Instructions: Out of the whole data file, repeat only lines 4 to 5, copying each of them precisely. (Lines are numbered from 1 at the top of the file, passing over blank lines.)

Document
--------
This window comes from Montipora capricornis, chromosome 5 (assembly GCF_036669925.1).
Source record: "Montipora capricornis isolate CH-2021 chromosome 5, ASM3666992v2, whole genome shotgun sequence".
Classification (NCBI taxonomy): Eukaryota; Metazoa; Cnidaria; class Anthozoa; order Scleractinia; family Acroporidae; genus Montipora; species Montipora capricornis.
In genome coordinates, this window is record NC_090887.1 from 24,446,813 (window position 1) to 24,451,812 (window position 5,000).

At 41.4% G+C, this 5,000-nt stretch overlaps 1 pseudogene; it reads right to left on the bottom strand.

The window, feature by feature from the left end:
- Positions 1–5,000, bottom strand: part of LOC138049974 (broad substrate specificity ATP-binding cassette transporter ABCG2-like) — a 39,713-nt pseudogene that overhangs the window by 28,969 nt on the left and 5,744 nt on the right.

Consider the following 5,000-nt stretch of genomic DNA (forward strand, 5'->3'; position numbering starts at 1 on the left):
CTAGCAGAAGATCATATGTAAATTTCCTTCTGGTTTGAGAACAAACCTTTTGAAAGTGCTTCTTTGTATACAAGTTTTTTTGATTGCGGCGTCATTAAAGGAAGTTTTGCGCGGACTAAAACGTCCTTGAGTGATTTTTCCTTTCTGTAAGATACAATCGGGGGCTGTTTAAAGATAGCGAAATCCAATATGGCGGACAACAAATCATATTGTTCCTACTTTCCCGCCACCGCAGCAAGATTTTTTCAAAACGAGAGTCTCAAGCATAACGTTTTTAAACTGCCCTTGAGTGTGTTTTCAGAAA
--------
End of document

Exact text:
In genome coordinates, this window is record NC_090887.1 from 24,446,813 (window position 1) to 24,451,812 (window position 5,000).

At 41.4% G+C, this 5,000-nt stretch overlaps 1 pseudogene; it reads right to left on the bottom strand.